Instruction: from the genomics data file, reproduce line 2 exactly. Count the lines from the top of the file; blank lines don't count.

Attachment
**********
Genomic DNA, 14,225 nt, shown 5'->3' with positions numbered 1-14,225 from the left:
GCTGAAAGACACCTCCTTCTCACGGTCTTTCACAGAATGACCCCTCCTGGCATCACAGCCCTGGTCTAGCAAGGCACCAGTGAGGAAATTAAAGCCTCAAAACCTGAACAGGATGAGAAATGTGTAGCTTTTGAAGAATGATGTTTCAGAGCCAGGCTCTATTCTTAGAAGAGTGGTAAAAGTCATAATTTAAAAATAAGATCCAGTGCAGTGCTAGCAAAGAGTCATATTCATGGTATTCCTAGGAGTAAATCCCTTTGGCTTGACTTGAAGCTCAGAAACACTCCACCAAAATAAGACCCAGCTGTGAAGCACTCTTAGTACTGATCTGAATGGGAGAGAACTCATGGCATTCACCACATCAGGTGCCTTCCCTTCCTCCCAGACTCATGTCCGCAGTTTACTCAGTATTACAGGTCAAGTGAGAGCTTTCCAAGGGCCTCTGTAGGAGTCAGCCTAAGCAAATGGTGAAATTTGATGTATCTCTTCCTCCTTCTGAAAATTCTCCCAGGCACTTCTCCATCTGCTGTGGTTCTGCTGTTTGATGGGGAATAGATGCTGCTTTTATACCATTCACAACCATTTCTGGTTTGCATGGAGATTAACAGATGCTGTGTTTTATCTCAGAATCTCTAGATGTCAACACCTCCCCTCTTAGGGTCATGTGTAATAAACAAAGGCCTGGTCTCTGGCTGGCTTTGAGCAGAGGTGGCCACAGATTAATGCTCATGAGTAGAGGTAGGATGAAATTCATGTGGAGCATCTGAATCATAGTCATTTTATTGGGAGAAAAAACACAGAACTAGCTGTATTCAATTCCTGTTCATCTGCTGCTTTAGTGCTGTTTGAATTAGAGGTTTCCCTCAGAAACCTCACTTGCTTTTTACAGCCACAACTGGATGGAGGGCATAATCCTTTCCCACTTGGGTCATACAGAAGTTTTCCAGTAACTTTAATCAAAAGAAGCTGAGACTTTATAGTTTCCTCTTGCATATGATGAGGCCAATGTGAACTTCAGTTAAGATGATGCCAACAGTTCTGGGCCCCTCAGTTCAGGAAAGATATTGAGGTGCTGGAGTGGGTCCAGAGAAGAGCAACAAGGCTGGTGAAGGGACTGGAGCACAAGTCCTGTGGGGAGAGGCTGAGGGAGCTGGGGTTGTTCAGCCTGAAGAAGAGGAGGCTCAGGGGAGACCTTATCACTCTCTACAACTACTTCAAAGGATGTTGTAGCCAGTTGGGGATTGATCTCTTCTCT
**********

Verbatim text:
GCTGAAAGACACCTCCTTCTCACGGTCTTTCACAGAATGACCCCTCCTGGCATCACAGCCCTGGTCTAGCAAGGCACCAGTGAGGAAATTAAAGCCTCAAAACCTGAACAGGATGAGAAATGTGTAGCTTTTGAAGAATGATGTTTCAGAGCCAGGCTCTATTCTTAGAAGAGTGGTAAAAGTCATAATTTAAAAATAAGATCCAGTGCAGTGCTAGCAAAGAGTCATATTCATGGTATTCCTAGGAGTAAATCCCTTTGGCTTGACTTGAAGCTCAGAAACACTCCACCAAAATAAGACCCAGCTGTGAAGCACTCTTAGTACTGATCTGAATGGGAGAGAACTCATGGCATTCACCACATCAGGTGCCTTCCCTTCCTCCCAGACTCATGTCCGCAGTTTACTCAGTATTACAGGTCAAGTGAGAGCTTTCCAAGGGCCTCTGTAGGAGTCAGCCTAAGCAAATGGTGAAATTTGATGTATCTCTTCCTCCTTCTGAAAATTCTCCCAGGCACTTCTCCATCTGCTGTGGTTCTGCTGTTTGATGGGGAATAGATGCTGCTTTTATACCATTCACAACCATTTCTGGTTTGCATGGAGATTAACAGATGCTGTGTTTTATCTCAGAATCTCTAGATGTCAACACCTCCCCTCTTAGGGTCATGTGTAATAAACAAAGGCCTGGTCTCTGGCTGGCTTTGAGCAGAGGTGGCCACAGATTAATGCTCATGAGTAGAGGTAGGATGAAATTCATGTGGAGCATCTGAATCATAGTCATTTTATTGGGAGAAAAAACACAGAACTAGCTGTATTCAATTCCTGTTCATCTGCTGCTTTAGTGCTGTTTGAATTAGAGGTTTCCCTCAGAAACCTCACTTGCTTTTTACAGCCACAACTGGATGGAGGGCATAATCCTTTCCCACTTGGGTCATACAGAAGTTTTCCAGTAACTTTAATCAAAAGAAGCTGAGACTTTATAGTTTCCTCTTGCATATGATGAGGCCAATGTGAACTTCAGTTAAGATGATGCCAACAGTTCTGGGCCCCTCAGTTCAGGAAAGATATTGAGGTGCTGGAGTGGGTCCAGAGAAGAGCAACAAGGCTGGTGAAGGGACTGGAGCACAAGTCCTGTGGGGAGAGGCTGAGGGAGCTGGGGTTGTTCAGCCTGAAGAAGAGGAGGCTCAGGGGAGACCTTATCACTCTCTACAACTACTTCAAAGGATGTTGTAGCCAGTTGGGGATTGATCTCTTCTCT